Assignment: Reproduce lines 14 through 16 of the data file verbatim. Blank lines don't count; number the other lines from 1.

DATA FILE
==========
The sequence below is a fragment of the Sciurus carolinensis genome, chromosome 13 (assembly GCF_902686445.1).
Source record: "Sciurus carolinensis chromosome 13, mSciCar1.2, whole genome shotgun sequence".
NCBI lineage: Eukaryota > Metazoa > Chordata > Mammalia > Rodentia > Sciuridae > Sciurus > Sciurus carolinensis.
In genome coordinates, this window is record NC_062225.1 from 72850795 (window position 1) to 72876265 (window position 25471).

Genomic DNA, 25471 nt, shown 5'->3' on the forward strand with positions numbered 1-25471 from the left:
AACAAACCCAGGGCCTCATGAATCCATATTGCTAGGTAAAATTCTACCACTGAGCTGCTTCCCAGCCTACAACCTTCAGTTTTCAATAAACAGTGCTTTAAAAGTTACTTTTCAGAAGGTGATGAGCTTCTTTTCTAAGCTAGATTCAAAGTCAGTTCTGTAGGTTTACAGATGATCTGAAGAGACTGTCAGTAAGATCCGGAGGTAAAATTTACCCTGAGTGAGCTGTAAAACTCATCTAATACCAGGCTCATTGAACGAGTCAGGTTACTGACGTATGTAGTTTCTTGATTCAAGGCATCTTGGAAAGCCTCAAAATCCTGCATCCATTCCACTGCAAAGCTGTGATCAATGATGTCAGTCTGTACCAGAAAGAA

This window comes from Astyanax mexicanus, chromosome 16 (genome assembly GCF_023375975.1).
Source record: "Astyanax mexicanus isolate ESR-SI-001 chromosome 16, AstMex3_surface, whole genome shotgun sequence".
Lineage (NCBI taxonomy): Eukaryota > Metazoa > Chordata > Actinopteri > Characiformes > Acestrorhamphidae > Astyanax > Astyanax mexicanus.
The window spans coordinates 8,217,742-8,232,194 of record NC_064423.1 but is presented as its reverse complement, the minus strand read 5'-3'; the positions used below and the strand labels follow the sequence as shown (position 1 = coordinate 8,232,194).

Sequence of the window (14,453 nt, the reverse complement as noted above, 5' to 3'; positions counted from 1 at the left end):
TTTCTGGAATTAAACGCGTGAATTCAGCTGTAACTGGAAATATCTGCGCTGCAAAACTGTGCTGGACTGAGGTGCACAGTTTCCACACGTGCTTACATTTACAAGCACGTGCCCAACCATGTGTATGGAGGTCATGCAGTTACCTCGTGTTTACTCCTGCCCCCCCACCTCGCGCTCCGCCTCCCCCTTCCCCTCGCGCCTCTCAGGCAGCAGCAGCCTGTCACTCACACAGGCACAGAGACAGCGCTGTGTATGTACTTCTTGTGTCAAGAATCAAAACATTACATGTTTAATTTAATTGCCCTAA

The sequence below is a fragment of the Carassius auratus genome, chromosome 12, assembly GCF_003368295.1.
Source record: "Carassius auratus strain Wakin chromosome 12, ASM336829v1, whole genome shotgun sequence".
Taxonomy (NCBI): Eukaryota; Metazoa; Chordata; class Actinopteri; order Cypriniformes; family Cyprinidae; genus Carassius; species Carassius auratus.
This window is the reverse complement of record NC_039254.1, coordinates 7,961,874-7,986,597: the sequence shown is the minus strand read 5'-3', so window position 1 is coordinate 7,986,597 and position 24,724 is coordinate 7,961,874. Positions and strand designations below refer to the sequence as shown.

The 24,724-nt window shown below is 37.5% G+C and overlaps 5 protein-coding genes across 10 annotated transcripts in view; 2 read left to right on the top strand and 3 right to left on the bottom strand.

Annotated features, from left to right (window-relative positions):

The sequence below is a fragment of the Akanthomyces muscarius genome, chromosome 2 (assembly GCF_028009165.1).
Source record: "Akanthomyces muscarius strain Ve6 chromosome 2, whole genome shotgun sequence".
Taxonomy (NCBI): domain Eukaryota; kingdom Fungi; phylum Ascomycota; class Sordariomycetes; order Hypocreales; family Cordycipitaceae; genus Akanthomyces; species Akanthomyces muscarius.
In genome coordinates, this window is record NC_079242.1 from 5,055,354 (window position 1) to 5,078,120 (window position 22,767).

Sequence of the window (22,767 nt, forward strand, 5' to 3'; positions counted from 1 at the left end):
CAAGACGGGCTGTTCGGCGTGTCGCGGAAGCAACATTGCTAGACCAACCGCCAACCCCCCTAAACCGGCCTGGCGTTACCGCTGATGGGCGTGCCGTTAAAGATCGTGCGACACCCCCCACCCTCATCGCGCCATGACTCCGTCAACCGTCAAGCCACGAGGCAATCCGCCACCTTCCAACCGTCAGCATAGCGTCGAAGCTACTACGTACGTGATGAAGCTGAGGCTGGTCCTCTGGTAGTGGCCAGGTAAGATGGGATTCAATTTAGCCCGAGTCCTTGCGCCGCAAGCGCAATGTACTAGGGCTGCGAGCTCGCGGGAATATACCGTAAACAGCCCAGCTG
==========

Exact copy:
Source record: "Carassius auratus strain Wakin chromosome 12, ASM336829v1, whole genome shotgun sequence".
Taxonomy (NCBI): Eukaryota; Metazoa; Chordata; class Actinopteri; order Cypriniformes; family Cyprinidae; genus Carassius; species Carassius auratus.
This window is the reverse complement of record NC_039254.1, coordinates 7,961,874-7,986,597: the sequence shown is the minus strand read 5'-3', so window position 1 is coordinate 7,986,597 and position 24,724 is coordinate 7,961,874. Positions and strand designations below refer to the sequence as shown.